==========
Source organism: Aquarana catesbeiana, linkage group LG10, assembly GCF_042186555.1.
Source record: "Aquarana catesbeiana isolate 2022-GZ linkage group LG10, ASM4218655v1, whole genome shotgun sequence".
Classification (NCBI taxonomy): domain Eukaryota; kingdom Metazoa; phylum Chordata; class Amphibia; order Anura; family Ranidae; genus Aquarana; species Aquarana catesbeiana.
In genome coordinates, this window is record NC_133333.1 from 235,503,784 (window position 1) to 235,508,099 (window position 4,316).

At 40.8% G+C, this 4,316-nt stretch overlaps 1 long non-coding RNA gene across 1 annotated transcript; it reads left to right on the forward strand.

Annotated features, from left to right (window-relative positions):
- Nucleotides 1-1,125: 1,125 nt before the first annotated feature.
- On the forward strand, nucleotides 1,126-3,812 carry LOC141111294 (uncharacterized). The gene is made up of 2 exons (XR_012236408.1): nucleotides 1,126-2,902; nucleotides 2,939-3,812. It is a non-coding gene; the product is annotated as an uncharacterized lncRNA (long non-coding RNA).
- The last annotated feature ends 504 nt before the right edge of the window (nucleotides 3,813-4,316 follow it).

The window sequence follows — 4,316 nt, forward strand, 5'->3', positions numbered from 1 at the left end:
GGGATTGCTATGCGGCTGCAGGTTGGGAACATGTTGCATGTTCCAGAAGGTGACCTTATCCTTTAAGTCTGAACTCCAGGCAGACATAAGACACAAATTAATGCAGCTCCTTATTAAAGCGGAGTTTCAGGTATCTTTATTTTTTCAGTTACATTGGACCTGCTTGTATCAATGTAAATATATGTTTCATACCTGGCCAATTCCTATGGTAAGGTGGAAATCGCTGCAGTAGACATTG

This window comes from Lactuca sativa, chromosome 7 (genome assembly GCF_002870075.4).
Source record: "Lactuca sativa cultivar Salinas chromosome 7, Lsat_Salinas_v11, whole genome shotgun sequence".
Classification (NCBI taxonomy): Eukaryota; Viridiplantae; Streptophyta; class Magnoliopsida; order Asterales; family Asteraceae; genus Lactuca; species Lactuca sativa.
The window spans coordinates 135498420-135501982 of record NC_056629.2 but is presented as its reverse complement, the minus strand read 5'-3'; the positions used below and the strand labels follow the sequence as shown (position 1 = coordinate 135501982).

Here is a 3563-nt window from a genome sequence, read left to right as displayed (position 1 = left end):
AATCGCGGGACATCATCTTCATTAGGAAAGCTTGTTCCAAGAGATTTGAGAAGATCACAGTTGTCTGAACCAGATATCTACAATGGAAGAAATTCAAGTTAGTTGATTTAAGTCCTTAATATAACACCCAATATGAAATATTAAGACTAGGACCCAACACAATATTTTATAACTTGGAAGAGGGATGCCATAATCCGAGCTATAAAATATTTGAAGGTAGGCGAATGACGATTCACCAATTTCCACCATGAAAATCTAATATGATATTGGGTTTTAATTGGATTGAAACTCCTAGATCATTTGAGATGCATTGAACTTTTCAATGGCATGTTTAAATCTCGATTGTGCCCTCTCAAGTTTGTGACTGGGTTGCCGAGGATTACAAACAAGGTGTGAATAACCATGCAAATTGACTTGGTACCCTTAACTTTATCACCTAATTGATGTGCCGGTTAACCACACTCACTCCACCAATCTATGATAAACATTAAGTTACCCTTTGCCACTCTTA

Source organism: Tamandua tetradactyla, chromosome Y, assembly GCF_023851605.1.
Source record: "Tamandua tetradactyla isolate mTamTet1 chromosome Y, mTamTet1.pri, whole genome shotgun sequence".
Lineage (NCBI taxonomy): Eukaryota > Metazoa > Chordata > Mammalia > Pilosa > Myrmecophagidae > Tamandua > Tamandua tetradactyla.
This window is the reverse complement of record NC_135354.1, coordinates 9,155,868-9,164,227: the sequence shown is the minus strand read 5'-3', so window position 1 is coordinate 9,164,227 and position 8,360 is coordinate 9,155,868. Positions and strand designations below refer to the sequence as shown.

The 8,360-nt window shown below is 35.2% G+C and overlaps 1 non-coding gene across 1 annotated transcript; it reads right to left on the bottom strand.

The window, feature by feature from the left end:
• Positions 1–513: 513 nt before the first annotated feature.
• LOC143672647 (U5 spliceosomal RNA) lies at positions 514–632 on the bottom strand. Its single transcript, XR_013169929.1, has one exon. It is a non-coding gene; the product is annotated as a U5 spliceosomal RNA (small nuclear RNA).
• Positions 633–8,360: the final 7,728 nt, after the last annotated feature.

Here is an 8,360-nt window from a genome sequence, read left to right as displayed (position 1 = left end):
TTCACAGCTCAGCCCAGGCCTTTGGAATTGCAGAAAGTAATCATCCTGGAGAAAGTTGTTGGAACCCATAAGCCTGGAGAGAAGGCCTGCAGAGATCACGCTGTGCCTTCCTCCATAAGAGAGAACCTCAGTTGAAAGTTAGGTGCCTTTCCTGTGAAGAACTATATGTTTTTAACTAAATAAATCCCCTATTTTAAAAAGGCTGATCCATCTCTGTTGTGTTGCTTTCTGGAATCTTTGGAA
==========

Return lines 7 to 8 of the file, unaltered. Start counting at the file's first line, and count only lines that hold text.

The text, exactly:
- Nucleotides 1-1,125: 1,125 nt before the first annotated feature.
- On the forward strand, nucleotides 1,126-3,812 carry LOC141111294 (uncharacterized). The gene is made up of 2 exons (XR_012236408.1): nucleotides 1,126-2,902; nucleotides 2,939-3,812. It is a non-coding gene; the product is annotated as an uncharacterized lncRNA (long non-coding RNA).